Su concedes that the prestige of the Communist Party faltered as a result of the ``setbacks'' of the Great Leap Forward (1957-59) and the Cultural Revolution (1966-76). But he claims that since the late 1970s, the tide has turned.
``Since we have improved the living standard of the people [after 1978], the prestige of the party is going up and up because people are taking truth [results] as the criterion and not rhetoric,'' he said.
``What is the main purpose of socialism?'' he asked rhetorically. ``It was not clear in China for a long time. Now it is clear. It is to develop the productive forces of the economy. . . . This is the central task of our party.''
This view has been forcefully advanced by Communist Party Secretary Hu Yaobang.
The extent to which all this dictates political distance from the Soviet Union is a delicate subject.
``Other socialist countries have misunderstood and misapplied Marxism: They didn't follow creative Marxism and didn't integrate Marxism with their own country's reality,'' Su said, without naming any socialist country.
A 1949 graduate of the Nanking Institute of Economics, Su is a thoughtful listener who seems to enjoy political discussions, or at least doesn't avoid them the way most Chinese prefer to do.
As an editor in the People's Daily theoretical department for 16 years before becoming deputy director of his institute in 1979, Su is well acquainted with the evolution of Marxist thought in China. His writings are direct and confront issues in ways familiar to Westerners.
Chinese Marxists must combat the criticism that ``communism is but a dim illusion,'' he wrote in an essay that has been translated and published in Western Europe and Japan. The statement partly defines his mission in the United States.
One big advantage for Su in discussions with foreigners is his knowledge of Western economic and political theory. For more than three decades, only a few privileged Chinese scholars have had access to works other than the Marxist classics and those by orthodox Soviet and Chinese Marxists.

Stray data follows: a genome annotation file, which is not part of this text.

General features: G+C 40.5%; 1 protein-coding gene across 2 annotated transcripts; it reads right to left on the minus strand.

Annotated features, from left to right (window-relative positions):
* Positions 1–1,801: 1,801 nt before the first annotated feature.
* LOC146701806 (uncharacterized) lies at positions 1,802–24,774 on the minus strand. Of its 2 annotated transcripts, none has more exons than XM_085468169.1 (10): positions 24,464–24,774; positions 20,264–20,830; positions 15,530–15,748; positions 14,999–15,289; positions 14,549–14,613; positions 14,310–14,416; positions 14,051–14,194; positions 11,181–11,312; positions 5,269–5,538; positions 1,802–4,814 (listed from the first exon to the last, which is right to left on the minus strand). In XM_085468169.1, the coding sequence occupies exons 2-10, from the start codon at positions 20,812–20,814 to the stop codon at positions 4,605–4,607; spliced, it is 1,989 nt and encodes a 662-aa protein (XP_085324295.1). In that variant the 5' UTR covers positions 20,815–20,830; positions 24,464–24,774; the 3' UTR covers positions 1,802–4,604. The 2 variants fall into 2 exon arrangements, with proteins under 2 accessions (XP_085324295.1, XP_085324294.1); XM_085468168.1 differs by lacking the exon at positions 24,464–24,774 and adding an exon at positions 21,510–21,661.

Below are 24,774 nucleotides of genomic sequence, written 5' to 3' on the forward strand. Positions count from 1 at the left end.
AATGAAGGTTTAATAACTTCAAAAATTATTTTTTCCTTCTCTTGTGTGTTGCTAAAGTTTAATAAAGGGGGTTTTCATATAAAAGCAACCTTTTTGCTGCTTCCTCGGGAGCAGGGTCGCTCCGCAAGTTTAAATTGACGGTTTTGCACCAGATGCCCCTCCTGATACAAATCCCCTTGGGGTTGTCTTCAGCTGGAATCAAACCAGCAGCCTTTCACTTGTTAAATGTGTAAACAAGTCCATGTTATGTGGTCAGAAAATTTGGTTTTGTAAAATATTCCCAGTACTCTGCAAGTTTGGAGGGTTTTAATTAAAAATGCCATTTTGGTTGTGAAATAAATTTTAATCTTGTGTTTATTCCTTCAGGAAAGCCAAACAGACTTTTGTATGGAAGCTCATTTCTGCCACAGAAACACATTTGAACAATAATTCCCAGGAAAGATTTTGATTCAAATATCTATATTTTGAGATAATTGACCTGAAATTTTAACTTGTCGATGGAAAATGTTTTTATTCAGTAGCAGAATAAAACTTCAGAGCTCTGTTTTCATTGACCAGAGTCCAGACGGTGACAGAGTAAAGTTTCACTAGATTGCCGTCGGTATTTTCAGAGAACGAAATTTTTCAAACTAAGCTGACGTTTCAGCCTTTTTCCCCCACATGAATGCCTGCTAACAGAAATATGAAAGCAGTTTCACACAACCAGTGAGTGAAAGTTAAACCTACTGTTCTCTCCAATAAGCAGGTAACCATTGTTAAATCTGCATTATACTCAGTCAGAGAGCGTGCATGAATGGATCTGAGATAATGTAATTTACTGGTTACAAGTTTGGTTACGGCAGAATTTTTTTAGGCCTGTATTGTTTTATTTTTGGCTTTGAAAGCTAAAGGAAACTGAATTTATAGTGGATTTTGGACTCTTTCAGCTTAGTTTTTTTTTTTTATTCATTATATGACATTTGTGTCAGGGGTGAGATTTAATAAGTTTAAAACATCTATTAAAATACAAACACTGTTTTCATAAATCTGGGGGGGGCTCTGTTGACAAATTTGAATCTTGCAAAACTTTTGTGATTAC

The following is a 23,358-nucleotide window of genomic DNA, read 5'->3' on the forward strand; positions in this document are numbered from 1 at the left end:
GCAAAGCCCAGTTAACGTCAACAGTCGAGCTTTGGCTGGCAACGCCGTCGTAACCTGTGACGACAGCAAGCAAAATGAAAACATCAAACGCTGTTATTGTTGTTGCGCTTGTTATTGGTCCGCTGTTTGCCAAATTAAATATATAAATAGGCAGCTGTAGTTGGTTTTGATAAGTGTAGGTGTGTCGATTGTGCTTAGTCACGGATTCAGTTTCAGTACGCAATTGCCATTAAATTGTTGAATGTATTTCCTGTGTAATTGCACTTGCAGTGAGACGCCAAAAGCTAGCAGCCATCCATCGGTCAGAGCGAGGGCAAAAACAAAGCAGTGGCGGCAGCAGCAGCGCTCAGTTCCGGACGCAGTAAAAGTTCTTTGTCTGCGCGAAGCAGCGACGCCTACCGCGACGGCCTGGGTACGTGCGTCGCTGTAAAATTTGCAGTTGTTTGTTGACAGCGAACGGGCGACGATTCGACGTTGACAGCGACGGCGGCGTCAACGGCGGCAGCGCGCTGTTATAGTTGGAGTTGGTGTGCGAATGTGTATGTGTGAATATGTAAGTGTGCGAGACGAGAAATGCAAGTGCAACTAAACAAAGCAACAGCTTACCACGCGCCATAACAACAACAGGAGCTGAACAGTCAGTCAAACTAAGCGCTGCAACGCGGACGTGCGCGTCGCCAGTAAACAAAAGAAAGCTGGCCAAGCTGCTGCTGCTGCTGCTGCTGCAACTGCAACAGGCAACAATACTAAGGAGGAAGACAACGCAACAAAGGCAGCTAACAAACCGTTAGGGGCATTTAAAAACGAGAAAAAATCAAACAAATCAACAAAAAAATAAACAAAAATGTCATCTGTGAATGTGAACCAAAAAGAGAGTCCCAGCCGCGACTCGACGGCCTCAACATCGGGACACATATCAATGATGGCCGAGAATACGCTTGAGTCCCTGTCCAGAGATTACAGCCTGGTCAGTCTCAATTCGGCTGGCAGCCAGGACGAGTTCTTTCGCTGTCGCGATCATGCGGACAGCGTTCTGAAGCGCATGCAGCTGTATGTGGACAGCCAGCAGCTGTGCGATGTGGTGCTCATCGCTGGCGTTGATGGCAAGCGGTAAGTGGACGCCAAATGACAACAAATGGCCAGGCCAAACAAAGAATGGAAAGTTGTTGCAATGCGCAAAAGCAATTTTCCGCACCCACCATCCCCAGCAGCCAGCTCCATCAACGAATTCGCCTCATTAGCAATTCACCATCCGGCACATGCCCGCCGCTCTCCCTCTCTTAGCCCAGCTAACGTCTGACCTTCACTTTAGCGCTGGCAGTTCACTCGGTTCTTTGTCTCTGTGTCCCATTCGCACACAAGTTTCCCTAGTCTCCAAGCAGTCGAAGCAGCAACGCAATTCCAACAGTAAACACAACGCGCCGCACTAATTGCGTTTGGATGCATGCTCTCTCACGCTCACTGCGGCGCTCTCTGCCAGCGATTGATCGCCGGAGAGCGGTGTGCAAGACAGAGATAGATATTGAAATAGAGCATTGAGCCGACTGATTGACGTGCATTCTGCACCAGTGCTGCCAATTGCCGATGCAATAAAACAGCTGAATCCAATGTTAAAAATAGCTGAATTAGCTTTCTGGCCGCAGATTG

This isolation has contributed to the lifeless style and unconvincing reasoning of many contemporary Chinese political writings and has limited the possibilities for dialogue with the non-Marxist world.
As a Marxist, Su explained that his idealism is based on the familiar materialist premise that man's starting point is social (material) being and that man's emancipation involves his freedom from class oppression and alienation, as defined by Marx, and ultimates in the perfection of his social (material) order.
Religion, in his opinion, is a form of alienation since, in Marxist terms, it springs from ignorance and superstition.
In recent years, Su has traveled to Britain, France, Japan (twice), Italy (three times), Yugoslavia (six times), Romania, and Hungary. This year he also expects to visit East Germany. His view that China has something to learn from Western political thinkers, both Marxist and non-Marxist, as well as from the experience of socialist and capitalist countries, was considered heretical until a few years ago.
``We get materials and sum up the experiences of these countries,'' he said, ``but we do not copy their models.''
There are still tests ahead for Su's theory. More than 100 of his essays have appeared in such reform-minded publications as the People's Daily and his own institute's quarterly journal, Research on Marxism. Yet none has appeared in Red Flag, the party's leading theoretical journal controlled by the propaganda department of the party's Central Committee.
When the editors of Red Flag accept his views, he will have something to celebrate. And so will Deng Xiaoping.